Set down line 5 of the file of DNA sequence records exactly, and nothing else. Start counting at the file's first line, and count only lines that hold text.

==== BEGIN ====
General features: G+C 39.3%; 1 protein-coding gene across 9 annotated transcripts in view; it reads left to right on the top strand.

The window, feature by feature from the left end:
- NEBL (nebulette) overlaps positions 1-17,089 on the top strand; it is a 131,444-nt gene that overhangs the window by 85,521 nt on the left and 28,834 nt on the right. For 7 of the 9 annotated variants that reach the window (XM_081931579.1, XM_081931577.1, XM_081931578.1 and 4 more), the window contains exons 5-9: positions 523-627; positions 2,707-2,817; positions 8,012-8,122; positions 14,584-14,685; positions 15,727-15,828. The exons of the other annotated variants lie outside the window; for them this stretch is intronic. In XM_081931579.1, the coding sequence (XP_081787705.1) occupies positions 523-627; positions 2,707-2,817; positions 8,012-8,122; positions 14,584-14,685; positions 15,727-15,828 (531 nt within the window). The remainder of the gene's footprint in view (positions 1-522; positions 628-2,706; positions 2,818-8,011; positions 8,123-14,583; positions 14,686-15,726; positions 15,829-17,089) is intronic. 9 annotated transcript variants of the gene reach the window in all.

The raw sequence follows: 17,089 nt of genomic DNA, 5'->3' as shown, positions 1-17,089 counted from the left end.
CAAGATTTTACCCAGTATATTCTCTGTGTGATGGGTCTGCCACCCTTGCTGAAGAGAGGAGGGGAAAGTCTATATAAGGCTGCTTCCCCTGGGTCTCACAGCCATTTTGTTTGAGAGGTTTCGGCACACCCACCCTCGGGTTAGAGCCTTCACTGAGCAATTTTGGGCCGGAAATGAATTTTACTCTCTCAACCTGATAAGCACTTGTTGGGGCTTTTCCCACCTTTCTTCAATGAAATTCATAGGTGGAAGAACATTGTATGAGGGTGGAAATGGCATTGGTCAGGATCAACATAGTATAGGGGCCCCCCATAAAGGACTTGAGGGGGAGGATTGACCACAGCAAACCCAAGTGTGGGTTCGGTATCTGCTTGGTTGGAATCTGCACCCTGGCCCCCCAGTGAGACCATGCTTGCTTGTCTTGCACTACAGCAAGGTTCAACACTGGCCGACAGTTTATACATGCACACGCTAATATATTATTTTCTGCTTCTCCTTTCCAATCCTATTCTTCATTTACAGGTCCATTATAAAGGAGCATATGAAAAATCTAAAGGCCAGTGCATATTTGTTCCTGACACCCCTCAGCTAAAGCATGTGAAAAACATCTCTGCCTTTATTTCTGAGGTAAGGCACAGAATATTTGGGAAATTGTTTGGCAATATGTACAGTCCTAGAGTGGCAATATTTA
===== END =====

CAAGATTTTACCCAGTATATTCTCTGTGTGATGGGTCTGCCACCCTTGCTGAAGAGAGGAGGGGAAAGTCTATATAAGGCTGCTTCCCCTGGGTCTCACAGCCATTTTGTTTGAGAGGTTTCGGCACACCCACCCTCGGGTTAGAGCCTTCACTGAGCAATTTTGGGCCGGAAATGAATTTTACTCTCTCAACCTGATAAGCACTTGTTGGGGCTTTTCCCACCTTTCTTCAATGAAATTCATAGGTGGAAGAACATTGTATGAGGGTGGAAATGGCATTGGTCAGGATCAACATAGTATAGGGGCCCCCCATAAAGGACTTGAGGGGGAGGATTGACCACAGCAAACCCAAGTGTGGGTTCGGTATCTGCTTGGTTGGAATCTGCACCCTGGCCCCCCAGTGAGACCATGCTTGCTTGTCTTGCACTACAGCAAGGTTCAACACTGGCCGACAGTTTATACATGCACACGCTAATATATTATTTTCTGCTTCTCCTTTCCAATCCTATTCTTCATTTACAGGTCCATTATAAAGGAGCATATGAAAAATCTAAAGGCCAGTGCATATTTGTTCCTGACACCCCTCAGCTAAAGCATGTGAAAAACATCTCTGCCTTTATTTCTGAGGTAAGGCACAGAATATTTGGGAAATTGTTTGGCAATATGTACAGTCCTAGAGTGGCAATATTTA